___The bank also is a trustee or administrator for pools of securitized loans that include $282 million of loans to Mr. Trump. And Wells acts as a special servicer for $950 million of loans to a property that one of Mr. Trump’s companies partly owns, according to securities and property filings.
___Wells Fargo is currently facing scrutiny from federal regulators surrounding its fraudulent sales practices and other issues. Once he takes office, Mr. Trump will appoint the heads of many of the regulators that police the bank.
(Eaglesham, Jean and Lisa Schwartz. “Trump’s Debts Are Widely Held on Wall Street, Creating New Potential Conflicts.” The Wall Street Journal. Jan. 5, 2017.  Web.)

Shortly after I read that article, I happened upon another article footnoted in something else I was reading. (Please note it was written in 2006 and is not about Trump per se.)

Max Weber defines charisma as ‘an extraordinary quality of a person, because of which he is perceived as the leader’. Charisma is therefore based on a social relationship between a person possessing such a quality and those who believe in it. Weber’s perspective is not directed at an analysis of the charismatic leader’s personality, but at the structure of charismatic social relationships. This he defines through a number of properties.
___The first involves ‘very personal devotion’ and ‘duty’: the leader claims ultimate authority; the followers accept obedience as their duty. The leader must have the will to demand ultimate authority, and the follower must submit himself completely to the leader. This is not just a question of subjective will, but of the structural possibilities for charismatic behaviour. Both leader and followers must be in a situation, or create a situation, in which this is possible, for it is not only charisma that is an extraordinary quality: charismatic relationships are also extraordinary.
[. . . .] Charisma is thus not just another word for prestige, esteem, popularity, or personal excellence. A charismatic relationship fundamentally restructures a given social situation. Charisma is, according to Weber, a ‘revolutionary force’, that may result in ‘a radical alteration of the central attitudes and directions of actions with a completely new orientation of all attitudes toward all forms of life and to the world’. A charismatic leader is not only a person who gains trust, and towards whom great expectations are directed, or to whom special qualifications are attributed. Charismatic leaders create new positions of leadership for themselves, a new pattern of social relations, and a new cognitive definition of the situation in general. No matter how prestigious, talented or idolised he is, if he does not change the social system, or if he complies with the habitual expectations of a leader’s role, then he is not a charismatic leader.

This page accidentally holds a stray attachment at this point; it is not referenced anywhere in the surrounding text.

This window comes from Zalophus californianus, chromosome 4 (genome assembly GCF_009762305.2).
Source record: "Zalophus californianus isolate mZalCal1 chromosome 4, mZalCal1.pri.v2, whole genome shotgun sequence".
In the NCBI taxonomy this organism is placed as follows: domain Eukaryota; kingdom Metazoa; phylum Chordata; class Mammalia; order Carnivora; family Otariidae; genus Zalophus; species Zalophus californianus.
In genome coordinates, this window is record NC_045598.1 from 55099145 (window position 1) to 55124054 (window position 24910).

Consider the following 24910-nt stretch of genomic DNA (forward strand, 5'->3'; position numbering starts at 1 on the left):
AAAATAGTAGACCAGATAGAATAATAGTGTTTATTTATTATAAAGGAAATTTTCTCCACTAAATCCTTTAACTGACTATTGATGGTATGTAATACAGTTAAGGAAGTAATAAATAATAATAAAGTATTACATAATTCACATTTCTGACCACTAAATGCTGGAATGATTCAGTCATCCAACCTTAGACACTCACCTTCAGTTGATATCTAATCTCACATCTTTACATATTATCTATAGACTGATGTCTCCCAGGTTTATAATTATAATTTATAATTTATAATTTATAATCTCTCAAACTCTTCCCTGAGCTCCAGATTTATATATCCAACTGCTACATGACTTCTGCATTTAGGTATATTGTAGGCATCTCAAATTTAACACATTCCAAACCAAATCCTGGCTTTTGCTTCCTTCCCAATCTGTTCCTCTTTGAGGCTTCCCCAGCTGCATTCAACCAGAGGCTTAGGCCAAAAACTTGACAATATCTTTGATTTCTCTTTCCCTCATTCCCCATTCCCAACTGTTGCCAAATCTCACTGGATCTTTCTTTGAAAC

(Lepsius, M. Rainer. “The Model of Charismatic Leadership and Its Applicability to the Rule of Adolf Hitler.” Totalitarian Movements & Political Religions 7.2 (2006): 175-190.)

As I was reading the above, I recalled the few seconds of Trump’s acceptance speech at the Republican Convention that I could bear to listen to. I had to find it because it was eerily reminiscent of Weber’s understanding of “charisma.”

In 2016, Donald J. Trump mounted the stage, and told America that the nation is in crisis. That attacks on police and terrorism threaten the American way of life. That the United States suffers from domestic disaster, and international humiliation. That it is full of shuttered factories and crushed communities. That it is beset by “poverty and violence at home” and “war and destruction abroad.”
___And he offered them a solution.
___I am your voice,” said Trump. “I ALONE CAN FIX IT. I will restore law and order.” He did not appeal to prayer, or to God. He did not ask Americans to measure him against their values, or to hold him responsible for living up to them. He did not ask for their help. He asked them to place their faith in him.